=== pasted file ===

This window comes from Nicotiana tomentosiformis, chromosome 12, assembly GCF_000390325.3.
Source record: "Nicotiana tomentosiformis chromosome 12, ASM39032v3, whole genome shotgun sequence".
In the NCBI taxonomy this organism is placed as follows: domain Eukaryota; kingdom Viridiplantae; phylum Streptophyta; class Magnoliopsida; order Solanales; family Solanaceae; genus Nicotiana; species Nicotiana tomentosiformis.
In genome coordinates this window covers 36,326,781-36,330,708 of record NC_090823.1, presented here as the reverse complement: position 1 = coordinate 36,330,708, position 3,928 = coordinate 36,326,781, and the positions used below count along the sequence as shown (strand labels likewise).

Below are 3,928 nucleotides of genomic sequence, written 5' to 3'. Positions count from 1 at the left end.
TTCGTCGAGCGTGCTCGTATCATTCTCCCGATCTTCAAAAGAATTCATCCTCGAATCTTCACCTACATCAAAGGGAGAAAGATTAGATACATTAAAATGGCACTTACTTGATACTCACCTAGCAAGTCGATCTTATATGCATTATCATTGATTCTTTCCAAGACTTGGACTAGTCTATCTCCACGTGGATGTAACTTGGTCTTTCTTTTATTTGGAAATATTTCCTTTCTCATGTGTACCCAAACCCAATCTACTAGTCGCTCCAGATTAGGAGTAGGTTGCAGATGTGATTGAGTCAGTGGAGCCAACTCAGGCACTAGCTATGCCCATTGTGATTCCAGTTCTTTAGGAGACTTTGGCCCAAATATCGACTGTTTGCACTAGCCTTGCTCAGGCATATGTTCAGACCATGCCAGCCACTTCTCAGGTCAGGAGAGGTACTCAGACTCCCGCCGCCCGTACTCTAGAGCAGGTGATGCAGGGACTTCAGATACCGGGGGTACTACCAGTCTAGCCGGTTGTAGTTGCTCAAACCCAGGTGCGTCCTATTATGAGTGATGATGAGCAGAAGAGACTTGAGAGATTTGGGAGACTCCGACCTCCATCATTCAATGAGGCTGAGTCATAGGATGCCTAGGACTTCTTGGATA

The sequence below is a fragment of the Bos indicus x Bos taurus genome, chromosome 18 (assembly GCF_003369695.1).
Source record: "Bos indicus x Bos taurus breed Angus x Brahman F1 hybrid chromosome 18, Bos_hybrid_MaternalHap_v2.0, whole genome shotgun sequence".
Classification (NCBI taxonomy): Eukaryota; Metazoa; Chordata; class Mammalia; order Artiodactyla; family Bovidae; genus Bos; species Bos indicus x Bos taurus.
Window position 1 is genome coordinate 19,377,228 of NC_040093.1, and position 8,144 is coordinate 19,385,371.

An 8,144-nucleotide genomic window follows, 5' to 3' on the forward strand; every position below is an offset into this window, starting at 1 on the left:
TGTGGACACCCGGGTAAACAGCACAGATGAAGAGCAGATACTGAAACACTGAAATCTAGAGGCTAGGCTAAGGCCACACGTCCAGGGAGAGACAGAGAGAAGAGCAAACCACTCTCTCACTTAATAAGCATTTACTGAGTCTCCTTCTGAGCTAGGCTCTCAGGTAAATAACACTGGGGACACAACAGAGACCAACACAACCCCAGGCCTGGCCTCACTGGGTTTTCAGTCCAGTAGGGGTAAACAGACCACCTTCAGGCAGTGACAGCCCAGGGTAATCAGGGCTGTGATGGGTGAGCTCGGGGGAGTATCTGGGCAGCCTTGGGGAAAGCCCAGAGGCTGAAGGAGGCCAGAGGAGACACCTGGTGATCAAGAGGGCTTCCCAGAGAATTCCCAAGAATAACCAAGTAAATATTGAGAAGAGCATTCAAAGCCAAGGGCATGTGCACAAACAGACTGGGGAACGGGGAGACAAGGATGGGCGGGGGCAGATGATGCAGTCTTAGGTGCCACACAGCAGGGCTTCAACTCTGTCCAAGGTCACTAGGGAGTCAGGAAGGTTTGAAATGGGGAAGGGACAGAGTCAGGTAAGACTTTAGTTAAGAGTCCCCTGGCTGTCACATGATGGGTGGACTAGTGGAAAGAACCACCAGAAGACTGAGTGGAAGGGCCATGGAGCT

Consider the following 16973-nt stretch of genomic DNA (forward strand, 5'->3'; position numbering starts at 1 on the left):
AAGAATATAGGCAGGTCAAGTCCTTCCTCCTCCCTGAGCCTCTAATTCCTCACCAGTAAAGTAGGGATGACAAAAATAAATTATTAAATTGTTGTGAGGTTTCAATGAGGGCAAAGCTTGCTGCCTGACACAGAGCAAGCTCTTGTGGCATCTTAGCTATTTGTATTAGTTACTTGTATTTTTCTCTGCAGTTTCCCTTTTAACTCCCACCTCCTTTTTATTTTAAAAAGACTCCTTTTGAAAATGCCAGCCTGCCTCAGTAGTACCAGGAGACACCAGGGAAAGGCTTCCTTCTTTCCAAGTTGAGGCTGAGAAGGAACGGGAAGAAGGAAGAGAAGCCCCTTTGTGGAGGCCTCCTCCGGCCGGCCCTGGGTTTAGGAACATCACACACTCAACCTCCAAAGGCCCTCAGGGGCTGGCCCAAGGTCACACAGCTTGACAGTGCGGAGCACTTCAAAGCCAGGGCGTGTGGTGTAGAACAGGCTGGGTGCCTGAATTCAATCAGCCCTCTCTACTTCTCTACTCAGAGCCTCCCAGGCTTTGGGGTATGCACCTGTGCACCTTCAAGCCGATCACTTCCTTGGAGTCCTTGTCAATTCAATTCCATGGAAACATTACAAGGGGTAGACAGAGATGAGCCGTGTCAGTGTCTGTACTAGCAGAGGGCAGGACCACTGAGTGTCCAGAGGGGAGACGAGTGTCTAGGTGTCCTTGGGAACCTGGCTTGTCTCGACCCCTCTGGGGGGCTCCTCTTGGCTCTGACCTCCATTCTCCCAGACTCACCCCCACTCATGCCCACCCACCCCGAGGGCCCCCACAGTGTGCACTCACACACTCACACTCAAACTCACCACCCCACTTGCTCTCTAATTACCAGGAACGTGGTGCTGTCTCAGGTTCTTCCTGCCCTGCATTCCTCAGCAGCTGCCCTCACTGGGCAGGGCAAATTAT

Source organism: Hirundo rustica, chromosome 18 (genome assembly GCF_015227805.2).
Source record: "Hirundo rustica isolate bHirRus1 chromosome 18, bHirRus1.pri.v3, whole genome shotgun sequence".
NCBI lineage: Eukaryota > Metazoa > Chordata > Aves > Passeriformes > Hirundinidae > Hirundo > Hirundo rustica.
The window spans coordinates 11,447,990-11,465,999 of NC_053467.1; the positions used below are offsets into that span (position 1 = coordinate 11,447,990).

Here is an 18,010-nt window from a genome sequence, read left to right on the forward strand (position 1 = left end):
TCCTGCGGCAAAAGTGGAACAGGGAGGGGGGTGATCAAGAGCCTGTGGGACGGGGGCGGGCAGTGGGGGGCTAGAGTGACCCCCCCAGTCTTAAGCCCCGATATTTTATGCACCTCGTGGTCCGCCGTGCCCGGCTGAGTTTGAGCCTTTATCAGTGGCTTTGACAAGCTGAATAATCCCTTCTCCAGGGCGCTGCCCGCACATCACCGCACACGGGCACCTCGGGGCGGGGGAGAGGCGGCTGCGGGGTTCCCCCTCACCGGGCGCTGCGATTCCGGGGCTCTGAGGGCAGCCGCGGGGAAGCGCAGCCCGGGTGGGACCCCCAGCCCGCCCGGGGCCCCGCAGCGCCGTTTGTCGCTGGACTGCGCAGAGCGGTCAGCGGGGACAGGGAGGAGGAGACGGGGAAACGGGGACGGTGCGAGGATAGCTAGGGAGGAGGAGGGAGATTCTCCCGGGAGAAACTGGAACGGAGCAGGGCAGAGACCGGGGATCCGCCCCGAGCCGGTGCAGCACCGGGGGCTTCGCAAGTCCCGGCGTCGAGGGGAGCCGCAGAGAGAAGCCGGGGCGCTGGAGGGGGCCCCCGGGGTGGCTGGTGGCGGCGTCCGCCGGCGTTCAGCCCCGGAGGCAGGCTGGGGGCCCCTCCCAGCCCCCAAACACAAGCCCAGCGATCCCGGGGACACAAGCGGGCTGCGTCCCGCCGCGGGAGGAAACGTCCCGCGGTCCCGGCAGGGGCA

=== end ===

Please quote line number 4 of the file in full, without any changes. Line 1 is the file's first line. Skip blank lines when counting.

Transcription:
In genome coordinates this window covers 36,326,781-36,330,708 of record NC_090823.1, presented here as the reverse complement: position 1 = coordinate 36,330,708, position 3,928 = coordinate 36,326,781, and the positions used below count along the sequence as shown (strand labels likewise).